Report: European utility industry not prepared for 'vital' energy storage shift

European power industry professionals are acutely aware of the "vital" role that energy storage will play in transforming the energy mix over the next 10 years, but only a quarter are confident that the industry is ready to implement it.

The survey was conducted during a year of “flat trading conditions”, which saw companies adjust to low electricity demand

The survey was conducted during a year of “flat trading conditions”, which saw companies adjust to low electricity demand

That was one of the key findings from this year’s POWER-GEN Industry Study, which surveyed more than 800 professionals within the power industry on how well equipped the sector is to embrace the low-carbon transition and emerging technologies.

The report found that 38% view energy storage as a “vital” concept within the next 10 years, but only 26% were “very confident” that the industry would be ready and able to embrace the technology. The report also revealed that more than half of the respondents are expecting a 4% increase in the amount of funds made available for research and development (R&D) – providing the European economy doesn’t shrink.

POWER-GEN’s conference director of Europe and renewable energy Nigel Blackaby said: “The Europe Confidence Index is the perfect barometer for industry professionals looking for tangible intelligence on the industry’s direction. As many would expect, energy storage and renewables remain top of the agenda, but the rise of topics such as cyber security and big data gives valuable insights on our direction of travel.”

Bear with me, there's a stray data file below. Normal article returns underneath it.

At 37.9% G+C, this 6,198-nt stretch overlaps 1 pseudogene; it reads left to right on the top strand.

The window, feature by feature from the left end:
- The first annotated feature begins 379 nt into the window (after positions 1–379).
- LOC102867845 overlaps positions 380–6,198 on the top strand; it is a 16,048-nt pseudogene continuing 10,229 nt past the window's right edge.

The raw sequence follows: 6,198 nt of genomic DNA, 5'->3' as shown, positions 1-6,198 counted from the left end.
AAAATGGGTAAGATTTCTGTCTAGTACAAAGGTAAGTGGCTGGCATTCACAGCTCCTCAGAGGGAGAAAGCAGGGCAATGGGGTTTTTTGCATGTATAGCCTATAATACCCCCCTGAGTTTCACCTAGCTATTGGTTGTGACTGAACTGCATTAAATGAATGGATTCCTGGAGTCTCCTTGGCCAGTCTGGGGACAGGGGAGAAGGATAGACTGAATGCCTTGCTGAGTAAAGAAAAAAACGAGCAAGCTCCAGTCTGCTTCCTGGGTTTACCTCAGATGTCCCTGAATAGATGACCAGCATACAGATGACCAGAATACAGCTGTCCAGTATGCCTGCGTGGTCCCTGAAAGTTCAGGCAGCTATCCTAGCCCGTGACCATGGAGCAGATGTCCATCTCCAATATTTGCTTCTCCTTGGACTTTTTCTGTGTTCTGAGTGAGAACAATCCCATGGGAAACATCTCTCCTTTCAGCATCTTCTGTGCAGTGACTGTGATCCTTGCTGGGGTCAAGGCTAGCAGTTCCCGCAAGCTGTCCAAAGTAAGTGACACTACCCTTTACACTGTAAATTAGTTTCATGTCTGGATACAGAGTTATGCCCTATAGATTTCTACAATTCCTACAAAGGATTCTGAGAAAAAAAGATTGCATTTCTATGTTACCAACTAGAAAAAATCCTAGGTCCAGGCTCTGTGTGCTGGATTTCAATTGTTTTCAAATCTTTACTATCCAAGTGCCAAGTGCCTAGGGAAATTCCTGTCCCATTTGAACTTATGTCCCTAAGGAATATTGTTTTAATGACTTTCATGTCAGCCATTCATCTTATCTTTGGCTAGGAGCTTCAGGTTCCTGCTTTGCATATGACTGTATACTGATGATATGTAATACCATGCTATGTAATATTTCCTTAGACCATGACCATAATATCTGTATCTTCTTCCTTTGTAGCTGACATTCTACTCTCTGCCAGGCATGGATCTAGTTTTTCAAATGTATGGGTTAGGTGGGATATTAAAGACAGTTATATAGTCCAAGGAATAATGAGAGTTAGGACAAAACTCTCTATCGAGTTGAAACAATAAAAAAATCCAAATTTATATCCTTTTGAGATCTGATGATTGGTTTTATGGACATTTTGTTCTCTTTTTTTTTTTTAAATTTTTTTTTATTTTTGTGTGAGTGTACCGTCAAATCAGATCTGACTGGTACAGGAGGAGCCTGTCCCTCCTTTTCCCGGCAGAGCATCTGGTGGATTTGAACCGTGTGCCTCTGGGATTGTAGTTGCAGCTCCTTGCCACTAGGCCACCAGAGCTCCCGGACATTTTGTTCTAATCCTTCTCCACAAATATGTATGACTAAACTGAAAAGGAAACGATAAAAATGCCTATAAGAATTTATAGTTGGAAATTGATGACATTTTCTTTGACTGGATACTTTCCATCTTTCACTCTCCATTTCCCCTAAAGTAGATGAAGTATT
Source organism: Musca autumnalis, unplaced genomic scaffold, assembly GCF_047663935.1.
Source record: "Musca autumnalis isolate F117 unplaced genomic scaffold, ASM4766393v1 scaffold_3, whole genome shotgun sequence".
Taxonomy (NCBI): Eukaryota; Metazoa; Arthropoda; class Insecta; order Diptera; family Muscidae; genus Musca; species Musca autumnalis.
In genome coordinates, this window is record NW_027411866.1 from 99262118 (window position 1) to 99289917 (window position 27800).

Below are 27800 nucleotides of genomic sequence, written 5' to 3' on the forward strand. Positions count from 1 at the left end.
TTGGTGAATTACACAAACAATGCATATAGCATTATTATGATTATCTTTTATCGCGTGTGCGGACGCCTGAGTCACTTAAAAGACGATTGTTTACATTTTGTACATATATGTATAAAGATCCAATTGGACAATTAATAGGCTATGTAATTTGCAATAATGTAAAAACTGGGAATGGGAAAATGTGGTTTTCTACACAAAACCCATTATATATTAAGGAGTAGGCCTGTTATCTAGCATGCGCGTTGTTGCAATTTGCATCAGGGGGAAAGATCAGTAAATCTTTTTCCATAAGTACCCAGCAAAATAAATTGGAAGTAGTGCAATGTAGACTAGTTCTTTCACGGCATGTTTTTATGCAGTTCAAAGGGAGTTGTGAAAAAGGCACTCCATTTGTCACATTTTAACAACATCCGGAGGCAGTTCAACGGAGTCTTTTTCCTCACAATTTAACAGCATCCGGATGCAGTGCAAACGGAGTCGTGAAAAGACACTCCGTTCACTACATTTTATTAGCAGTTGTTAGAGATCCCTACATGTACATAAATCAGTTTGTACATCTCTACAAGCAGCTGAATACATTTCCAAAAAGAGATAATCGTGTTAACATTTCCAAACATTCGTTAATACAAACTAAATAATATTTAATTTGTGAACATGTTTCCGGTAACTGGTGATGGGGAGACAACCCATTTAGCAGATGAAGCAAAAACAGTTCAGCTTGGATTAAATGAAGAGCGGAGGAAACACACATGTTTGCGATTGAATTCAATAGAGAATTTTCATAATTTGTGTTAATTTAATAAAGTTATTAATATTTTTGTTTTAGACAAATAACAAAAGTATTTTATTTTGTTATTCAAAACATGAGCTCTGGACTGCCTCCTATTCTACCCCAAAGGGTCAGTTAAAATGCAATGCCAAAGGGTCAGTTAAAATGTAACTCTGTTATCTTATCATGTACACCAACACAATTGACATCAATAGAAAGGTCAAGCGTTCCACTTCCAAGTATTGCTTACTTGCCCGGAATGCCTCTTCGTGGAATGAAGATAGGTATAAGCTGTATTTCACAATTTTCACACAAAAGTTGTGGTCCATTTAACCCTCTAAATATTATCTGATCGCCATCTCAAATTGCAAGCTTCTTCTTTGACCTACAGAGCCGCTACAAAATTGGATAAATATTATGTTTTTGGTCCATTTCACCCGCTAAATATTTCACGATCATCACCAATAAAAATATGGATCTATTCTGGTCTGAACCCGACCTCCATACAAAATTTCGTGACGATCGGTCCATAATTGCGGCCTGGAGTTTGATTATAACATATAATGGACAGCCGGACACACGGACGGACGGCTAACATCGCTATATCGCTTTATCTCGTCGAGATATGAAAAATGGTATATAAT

As Blackaby noted, industry professionals no longer view big data as a long-term issue. With a host of tech companies such as IBM already expanding big data platforms, those surveyed now view it as a near-future implementation. This rise looks set to add to the concerns around cybersecurity – identified as a core business risk by the World Economic Council – which is expected to be a dominant industry theme for the next 20 years.

The survey was conducted during a year of “flat trading conditions”, the report noted, which saw companies adjust to low electricity demand. Despite this, the industry is gearing up for a change, with 60% believing that demand will increase by around 3%.

Investment into low-carbon generation is also expected to rise. Respondents felt that Germany would invest more into renewables than conventional sources by a score of 55% to 40%. The UK was also expected to boost renewable investment by 33% to 22%, according to the survey. However, the survey was conducted before the outcome of the European Union (EU) referendum, and this confidence may no longer remain.

Despite the predicted growth in both renewable investment and capacity demand, a lack of growth in the economy could soon place jobs at risk, the report noted.

Big battery boost

The report arrives just days after an £18.4m grid-scale battery system in Bedfordshire proved the technical and commercial viability of energy storage in Britain following an extensive two-year trial.

Distribution network operator UK Power Networks claimed that the fully-automated 6MW/10MWh 6MW ‘big battery’ can store enough electricity to power 6,000 homes for 1.5 hours at peak times.

Last month, a Policy Exchange report found that energy storage, alongside other emerging technologies such as demand response, could help establish a smarter, more flexible energy system that creates savings for the UK in the tune of £8bn by 2030.

Matt Mace


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